Friday, June 10, 2011

“We Tell the Truth Best By Becoming Lies”

EmbassytownIt’s a line of snark, said so often that it passes for proverb: “Writers tell lies to people for money.” It’s true, of course. Truth may lie at the heart of stories, but lies are the ink pumped through their veins.

So imagine then, a language where lying is impossible. Such a Language is one of the central conceits of China Miéville’s new novel, Embassytown. Imagine what you lose from speech when there is no symbolic language. Not only is lying impossible, but so are similes, nuance, stories.Forgive me. That’s not quite true. Similes are possible, but before they can be used, they must be enacted, made real. The main character of Embassytown, Avice Benner Cho, becomes a simile early in the book. Not word made flesh, but flesh made word, she is canonized into Language.

Embassytown foregrounds the power, the possibility, and the inherent failure of language. We, of course, can lie. But even without explicitly intending to, we fail to communicate truth all the time. Words have nuances, meaning. There is a gap, whether we want there to be or not, between signifier and signified, between word and referent. We say things, and then must clarify our intent, must say again what we meant to have said. Even when we do say what we mean, there are still legal cases that turn on what the exact meaning of the word “is” is.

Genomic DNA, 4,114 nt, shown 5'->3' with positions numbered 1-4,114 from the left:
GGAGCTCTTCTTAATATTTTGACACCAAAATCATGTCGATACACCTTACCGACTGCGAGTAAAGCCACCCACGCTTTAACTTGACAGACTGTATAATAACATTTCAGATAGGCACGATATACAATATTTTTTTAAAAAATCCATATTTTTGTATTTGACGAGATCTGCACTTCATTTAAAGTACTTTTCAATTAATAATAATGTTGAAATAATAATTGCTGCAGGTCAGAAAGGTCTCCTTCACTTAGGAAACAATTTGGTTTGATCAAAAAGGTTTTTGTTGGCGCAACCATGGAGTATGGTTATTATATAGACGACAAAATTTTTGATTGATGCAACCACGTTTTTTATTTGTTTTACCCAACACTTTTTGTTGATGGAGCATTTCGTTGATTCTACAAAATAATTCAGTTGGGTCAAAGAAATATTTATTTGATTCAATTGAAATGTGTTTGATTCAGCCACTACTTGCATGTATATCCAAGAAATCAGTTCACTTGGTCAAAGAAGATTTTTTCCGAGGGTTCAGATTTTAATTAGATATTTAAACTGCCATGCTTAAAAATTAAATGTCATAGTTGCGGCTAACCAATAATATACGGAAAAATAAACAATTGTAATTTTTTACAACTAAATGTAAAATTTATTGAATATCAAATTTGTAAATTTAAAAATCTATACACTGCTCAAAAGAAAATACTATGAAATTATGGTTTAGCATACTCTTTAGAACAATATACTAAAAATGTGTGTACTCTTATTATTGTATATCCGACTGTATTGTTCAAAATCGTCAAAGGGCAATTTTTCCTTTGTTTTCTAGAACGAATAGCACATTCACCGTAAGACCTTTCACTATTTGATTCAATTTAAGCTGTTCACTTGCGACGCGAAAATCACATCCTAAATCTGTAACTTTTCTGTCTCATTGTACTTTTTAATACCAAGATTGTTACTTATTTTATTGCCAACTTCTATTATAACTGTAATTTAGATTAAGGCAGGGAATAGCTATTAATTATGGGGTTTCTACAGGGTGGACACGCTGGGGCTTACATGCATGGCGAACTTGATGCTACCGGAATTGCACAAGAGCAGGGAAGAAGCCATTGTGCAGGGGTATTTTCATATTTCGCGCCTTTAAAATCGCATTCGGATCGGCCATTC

This split and duality is enfleshed in the Ariekei, the Hosts, the unlying aliens of Embassytown. Double-mouthed and simul-speaking, requiring words to be spoken with intent in order for them to be comprehended, it is their relationship with language that drives the story.

Because if you have a perfect, honest, true Language – a language that one might call Edenic – you also have a Fall. And if Embassytown is the story of an idea of a language, it is also the story of a Fall.

Miéville engages directly with the symbolism. Embassytown is rife with the language of the holy, not just Avice’s canonization as simile, but the kenning of the god-drug, and the raptures of the Ariekei, which resemble nothing so much as medieval mystics in communion with the divine.

Embassytown is a novel of ideas. Big ideas, dealt with in an intelligent and articulate fashion. Everything else is secondary to that. The scope of imagination here is breathtaking, but character and plot are in service to the idea. I find this a feature, not a bug, but not all readers share my literary kinks. If you are fascinated with words, and speech, and communication, with the power and beauty and frailty of language, this book will be like sacred text for you.

Although, perhaps, I may not mean what you think I do. Words can be like so many things.

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